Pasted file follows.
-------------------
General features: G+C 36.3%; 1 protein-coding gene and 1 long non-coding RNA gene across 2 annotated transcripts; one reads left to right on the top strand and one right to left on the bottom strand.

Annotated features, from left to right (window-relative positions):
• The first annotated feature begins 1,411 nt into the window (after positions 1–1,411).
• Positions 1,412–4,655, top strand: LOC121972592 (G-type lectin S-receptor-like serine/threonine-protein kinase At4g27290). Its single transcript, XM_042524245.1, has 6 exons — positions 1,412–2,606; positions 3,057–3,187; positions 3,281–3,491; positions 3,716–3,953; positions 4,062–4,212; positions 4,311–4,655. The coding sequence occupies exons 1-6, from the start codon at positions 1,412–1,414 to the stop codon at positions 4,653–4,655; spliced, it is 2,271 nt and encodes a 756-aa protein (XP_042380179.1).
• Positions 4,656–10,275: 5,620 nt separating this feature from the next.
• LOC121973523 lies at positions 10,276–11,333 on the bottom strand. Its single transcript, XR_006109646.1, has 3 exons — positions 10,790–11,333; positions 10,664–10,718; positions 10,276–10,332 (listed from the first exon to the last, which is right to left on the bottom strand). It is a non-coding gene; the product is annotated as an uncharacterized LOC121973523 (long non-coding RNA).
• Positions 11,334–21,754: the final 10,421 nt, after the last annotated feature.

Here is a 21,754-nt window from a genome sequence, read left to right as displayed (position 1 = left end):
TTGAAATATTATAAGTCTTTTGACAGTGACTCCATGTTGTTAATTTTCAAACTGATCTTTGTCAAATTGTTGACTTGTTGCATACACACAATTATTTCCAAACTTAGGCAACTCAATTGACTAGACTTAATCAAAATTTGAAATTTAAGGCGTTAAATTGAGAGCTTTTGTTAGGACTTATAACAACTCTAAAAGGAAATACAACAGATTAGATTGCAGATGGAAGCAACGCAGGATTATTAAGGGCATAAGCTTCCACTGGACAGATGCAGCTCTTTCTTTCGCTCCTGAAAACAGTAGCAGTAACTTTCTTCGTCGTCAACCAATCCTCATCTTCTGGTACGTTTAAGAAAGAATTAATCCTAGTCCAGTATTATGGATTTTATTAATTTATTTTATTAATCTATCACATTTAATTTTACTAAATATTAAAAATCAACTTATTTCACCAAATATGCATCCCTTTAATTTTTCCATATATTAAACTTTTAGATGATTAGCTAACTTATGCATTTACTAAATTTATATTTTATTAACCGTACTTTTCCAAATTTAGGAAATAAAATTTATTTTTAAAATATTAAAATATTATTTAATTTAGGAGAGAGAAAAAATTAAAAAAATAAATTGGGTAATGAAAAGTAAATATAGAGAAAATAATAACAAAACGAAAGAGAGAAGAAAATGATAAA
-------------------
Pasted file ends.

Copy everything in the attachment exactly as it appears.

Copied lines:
General features: G+C 36.3%; 1 protein-coding gene and 1 long non-coding RNA gene across 2 annotated transcripts; one reads left to right on the top strand and one right to left on the bottom strand.

Annotated features, from left to right (window-relative positions):
• The first annotated feature begins 1,411 nt into the window (after positions 1–1,411).
• Positions 1,412–4,655, top strand: LOC121972592 (G-type lectin S-receptor-like serine/threonine-protein kinase At4g27290). Its single transcript, XM_042524245.1, has 6 exons — positions 1,412–2,606; positions 3,057–3,187; positions 3,281–3,491; positions 3,716–3,953; positions 4,062–4,212; positions 4,311–4,655. The coding sequence occupies exons 1-6, from the start codon at positions 1,412–1,414 to the stop codon at positions 4,653–4,655; spliced, it is 2,271 nt and encodes a 756-aa protein (XP_042380179.1).
• Positions 4,656–10,275: 5,620 nt separating this feature from the next.
• LOC121973523 lies at positions 10,276–11,333 on the bottom strand. Its single transcript, XR_006109646.1, has 3 exons — positions 10,790–11,333; positions 10,664–10,718; positions 10,276–10,332 (listed from the first exon to the last, which is right to left on the bottom strand). It is a non-coding gene; the product is annotated as an uncharacterized LOC121973523 (long non-coding RNA).
• Positions 11,334–21,754: the final 10,421 nt, after the last annotated feature.

Here is a 21,754-nt window from a genome sequence, read left to right as displayed (position 1 = left end):
TTGAAATATTATAAGTCTTTTGACAGTGACTCCATGTTGTTAATTTTCAAACTGATCTTTGTCAAATTGTTGACTTGTTGCATACACACAATTATTTCCAAACTTAGGCAACTCAATTGACTAGACTTAATCAAAATTTGAAATTTAAGGCGTTAAATTGAGAGCTTTTGTTAGGACTTATAACAACTCTAAAAGGAAATACAACAGATTAGATTGCAGATGGAAGCAACGCAGGATTATTAAGGGCATAAGCTTCCACTGGACAGATGCAGCTCTTTCTTTCGCTCCTGAAAACAGTAGCAGTAACTTTCTTCGTCGTCAACCAATCCTCATCTTCTGGTACGTTTAAGAAAGAATTAATCCTAGTCCAGTATTATGGATTTTATTAATTTATTTTATTAATCTATCACATTTAATTTTACTAAATATTAAAAATCAACTTATTTCACCAAATATGCATCCCTTTAATTTTTCCATATATTAAACTTTTAGATGATTAGCTAACTTATGCATTTACTAAATTTATATTTTATTAACCGTACTTTTCCAAATTTAGGAAATAAAATTTATTTTTAAAATATTAAAATATTATTTAATTTAGGAGAGAGAAAAAATTAAAAAAATAAATTGGGTAATGAAAAGTAAATATAGAGAAAATAATAACAAAACGAAAGAGAGAAGAAAATGATAAA